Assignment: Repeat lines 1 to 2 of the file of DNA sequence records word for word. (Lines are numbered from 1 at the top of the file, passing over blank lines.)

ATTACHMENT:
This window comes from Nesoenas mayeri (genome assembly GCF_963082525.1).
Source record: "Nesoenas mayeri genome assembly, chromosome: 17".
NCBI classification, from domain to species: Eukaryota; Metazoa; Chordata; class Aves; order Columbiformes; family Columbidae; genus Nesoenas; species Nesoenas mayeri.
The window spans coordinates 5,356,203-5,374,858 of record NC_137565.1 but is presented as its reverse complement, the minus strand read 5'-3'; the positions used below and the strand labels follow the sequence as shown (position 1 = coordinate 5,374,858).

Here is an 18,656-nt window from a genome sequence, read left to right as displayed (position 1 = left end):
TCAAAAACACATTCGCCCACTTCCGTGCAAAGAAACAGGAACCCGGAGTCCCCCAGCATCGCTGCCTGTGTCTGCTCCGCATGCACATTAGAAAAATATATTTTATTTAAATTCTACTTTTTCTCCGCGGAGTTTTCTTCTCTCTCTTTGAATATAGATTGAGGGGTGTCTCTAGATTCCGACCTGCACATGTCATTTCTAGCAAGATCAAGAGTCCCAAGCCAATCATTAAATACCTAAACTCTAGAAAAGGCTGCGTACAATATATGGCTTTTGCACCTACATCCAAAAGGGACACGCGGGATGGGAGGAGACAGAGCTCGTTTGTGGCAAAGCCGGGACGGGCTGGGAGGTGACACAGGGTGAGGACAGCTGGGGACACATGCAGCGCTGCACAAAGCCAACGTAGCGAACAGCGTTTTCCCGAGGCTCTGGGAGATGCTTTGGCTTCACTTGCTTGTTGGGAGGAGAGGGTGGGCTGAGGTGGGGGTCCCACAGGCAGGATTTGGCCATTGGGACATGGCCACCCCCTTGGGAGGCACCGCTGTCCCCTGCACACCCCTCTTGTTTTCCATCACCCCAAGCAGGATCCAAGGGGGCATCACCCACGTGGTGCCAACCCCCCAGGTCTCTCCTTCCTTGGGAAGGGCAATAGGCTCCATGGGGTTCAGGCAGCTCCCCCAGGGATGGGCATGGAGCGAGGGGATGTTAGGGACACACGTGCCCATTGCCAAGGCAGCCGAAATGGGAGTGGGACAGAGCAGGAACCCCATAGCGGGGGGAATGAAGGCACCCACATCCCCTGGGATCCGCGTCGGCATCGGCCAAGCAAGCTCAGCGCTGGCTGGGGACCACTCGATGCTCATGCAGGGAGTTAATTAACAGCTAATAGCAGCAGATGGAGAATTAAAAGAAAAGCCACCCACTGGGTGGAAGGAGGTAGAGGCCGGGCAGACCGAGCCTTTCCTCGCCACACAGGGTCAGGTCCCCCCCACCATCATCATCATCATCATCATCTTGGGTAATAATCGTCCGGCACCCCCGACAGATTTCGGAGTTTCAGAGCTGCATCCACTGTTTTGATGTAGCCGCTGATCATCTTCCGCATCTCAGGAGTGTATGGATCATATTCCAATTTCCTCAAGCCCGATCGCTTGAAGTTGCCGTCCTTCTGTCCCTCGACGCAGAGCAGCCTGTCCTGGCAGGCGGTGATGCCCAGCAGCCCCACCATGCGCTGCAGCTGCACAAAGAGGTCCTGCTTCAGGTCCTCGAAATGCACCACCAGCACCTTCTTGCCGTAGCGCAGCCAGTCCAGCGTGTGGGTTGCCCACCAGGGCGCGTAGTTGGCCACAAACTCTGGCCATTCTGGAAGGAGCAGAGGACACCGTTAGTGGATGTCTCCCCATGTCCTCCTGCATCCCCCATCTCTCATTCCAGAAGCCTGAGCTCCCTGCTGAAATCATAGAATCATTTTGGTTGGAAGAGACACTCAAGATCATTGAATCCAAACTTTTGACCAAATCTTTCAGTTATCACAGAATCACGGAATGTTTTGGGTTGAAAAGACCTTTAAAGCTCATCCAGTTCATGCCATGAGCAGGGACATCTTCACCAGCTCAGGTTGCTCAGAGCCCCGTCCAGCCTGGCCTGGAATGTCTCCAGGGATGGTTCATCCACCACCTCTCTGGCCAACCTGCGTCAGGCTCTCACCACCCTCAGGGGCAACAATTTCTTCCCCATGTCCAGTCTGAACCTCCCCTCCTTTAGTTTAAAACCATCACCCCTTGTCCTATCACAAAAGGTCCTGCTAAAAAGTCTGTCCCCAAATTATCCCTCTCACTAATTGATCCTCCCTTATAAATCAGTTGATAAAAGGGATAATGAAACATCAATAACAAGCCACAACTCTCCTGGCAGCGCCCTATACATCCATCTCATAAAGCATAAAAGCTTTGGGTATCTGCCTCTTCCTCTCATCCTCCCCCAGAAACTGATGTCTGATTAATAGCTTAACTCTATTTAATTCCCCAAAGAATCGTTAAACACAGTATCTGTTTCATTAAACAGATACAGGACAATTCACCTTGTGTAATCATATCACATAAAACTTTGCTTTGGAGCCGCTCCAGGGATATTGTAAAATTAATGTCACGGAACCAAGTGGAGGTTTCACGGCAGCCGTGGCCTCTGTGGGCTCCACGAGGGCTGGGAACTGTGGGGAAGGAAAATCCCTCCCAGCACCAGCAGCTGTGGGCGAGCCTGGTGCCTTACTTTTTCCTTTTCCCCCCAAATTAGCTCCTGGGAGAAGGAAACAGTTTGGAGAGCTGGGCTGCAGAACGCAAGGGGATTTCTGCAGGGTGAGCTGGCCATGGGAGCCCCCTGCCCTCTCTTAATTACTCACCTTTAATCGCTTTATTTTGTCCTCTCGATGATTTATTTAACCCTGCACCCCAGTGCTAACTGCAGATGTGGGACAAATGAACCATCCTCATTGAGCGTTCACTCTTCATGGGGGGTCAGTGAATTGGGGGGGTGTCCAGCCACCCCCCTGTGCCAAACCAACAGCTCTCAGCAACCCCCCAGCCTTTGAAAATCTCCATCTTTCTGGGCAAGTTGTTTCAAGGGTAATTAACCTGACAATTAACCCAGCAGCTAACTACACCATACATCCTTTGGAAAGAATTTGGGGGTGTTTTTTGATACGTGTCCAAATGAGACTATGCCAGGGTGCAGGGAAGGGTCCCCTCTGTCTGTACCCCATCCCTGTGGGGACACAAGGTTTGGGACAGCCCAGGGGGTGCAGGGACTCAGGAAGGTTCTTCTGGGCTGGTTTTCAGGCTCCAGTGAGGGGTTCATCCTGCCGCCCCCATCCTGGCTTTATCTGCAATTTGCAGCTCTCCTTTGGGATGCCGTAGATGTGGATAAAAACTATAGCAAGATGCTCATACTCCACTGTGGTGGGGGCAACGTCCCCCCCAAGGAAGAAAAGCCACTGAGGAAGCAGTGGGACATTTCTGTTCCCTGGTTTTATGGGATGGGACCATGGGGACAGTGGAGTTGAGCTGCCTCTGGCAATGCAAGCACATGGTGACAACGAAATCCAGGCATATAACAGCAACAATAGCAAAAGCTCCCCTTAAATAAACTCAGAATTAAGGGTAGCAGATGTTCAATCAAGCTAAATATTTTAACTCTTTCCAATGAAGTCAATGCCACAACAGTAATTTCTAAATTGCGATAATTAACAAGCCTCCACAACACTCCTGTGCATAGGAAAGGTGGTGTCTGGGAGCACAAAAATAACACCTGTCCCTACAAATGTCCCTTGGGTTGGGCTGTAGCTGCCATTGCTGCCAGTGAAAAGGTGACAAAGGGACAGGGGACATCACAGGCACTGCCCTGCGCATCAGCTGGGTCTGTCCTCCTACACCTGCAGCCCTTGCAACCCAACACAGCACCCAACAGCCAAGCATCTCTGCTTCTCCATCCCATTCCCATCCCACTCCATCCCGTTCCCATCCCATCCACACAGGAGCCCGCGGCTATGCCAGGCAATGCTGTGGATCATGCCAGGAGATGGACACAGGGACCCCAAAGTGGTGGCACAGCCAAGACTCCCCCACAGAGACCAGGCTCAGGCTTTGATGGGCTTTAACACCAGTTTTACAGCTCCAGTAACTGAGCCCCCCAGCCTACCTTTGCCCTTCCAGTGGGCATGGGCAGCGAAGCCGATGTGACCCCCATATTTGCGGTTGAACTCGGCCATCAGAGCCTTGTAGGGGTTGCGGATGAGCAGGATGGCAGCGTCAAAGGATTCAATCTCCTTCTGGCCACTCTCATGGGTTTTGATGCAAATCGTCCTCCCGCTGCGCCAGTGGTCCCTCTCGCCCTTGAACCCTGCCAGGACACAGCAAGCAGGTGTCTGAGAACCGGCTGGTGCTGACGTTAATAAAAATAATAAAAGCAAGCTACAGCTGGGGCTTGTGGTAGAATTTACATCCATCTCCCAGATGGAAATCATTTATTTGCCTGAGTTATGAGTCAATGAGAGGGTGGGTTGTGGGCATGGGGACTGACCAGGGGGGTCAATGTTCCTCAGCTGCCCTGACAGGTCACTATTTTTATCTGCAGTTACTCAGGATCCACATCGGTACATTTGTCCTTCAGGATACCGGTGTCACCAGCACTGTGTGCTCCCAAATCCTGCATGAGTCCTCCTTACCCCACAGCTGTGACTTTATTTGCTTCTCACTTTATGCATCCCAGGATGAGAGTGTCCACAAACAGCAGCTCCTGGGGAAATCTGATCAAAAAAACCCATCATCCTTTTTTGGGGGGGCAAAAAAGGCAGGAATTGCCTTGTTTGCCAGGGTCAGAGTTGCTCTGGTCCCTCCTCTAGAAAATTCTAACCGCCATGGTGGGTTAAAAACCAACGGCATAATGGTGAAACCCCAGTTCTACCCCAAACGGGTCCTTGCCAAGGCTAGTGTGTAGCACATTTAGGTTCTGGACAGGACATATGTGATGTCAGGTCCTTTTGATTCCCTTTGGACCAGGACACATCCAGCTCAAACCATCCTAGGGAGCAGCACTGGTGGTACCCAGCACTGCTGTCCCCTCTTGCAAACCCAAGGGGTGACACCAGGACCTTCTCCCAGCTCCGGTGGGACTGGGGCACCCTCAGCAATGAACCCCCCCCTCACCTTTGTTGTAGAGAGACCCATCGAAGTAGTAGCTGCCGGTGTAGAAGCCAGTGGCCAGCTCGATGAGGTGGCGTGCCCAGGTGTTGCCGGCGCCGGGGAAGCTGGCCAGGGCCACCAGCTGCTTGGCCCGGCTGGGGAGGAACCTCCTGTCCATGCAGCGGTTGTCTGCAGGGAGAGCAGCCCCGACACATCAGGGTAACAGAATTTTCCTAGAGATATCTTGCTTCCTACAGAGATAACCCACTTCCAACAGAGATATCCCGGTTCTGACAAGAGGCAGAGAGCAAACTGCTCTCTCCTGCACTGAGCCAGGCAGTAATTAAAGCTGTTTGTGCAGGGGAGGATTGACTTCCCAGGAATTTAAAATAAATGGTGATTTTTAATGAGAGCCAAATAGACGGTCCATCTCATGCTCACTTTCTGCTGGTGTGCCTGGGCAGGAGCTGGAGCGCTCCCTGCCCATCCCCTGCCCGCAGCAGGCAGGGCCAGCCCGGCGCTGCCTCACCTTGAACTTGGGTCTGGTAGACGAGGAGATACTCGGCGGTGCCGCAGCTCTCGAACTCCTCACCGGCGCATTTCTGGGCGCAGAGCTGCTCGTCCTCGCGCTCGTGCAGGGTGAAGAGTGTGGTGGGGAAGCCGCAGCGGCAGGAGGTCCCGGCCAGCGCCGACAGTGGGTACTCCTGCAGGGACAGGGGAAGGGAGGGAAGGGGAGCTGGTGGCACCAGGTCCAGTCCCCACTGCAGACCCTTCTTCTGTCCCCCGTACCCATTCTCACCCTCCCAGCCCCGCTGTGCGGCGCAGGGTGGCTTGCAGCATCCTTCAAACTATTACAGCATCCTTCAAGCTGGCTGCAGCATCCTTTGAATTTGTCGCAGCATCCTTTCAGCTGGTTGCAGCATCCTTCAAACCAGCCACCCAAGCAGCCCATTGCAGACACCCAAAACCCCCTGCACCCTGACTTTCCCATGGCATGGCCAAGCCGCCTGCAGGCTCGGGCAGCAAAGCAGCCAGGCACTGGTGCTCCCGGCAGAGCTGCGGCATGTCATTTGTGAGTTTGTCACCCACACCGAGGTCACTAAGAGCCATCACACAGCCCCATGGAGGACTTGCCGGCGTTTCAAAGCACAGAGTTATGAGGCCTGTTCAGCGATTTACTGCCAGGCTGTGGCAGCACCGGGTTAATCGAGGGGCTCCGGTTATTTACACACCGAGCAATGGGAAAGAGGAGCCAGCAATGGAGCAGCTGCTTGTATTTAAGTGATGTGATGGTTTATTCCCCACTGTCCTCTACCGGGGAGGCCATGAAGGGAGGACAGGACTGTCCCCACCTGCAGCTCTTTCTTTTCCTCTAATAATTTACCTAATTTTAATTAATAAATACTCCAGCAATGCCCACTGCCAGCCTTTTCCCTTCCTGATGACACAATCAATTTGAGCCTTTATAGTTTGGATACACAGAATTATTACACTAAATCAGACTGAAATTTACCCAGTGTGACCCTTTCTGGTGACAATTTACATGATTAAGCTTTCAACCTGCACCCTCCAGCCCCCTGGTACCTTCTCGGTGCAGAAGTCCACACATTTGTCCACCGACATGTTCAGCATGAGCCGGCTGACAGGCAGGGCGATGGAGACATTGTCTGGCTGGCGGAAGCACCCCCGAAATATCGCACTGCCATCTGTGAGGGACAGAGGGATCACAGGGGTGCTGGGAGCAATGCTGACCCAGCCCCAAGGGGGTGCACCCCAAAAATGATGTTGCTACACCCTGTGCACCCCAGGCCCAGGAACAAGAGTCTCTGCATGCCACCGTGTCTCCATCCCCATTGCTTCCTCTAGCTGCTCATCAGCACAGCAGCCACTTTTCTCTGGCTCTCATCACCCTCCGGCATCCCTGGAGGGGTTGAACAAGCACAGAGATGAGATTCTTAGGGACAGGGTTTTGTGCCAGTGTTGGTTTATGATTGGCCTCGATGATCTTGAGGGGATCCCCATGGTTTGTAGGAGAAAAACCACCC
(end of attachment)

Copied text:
This window comes from Nesoenas mayeri (genome assembly GCF_963082525.1).
Source record: "Nesoenas mayeri genome assembly, chromosome: 17".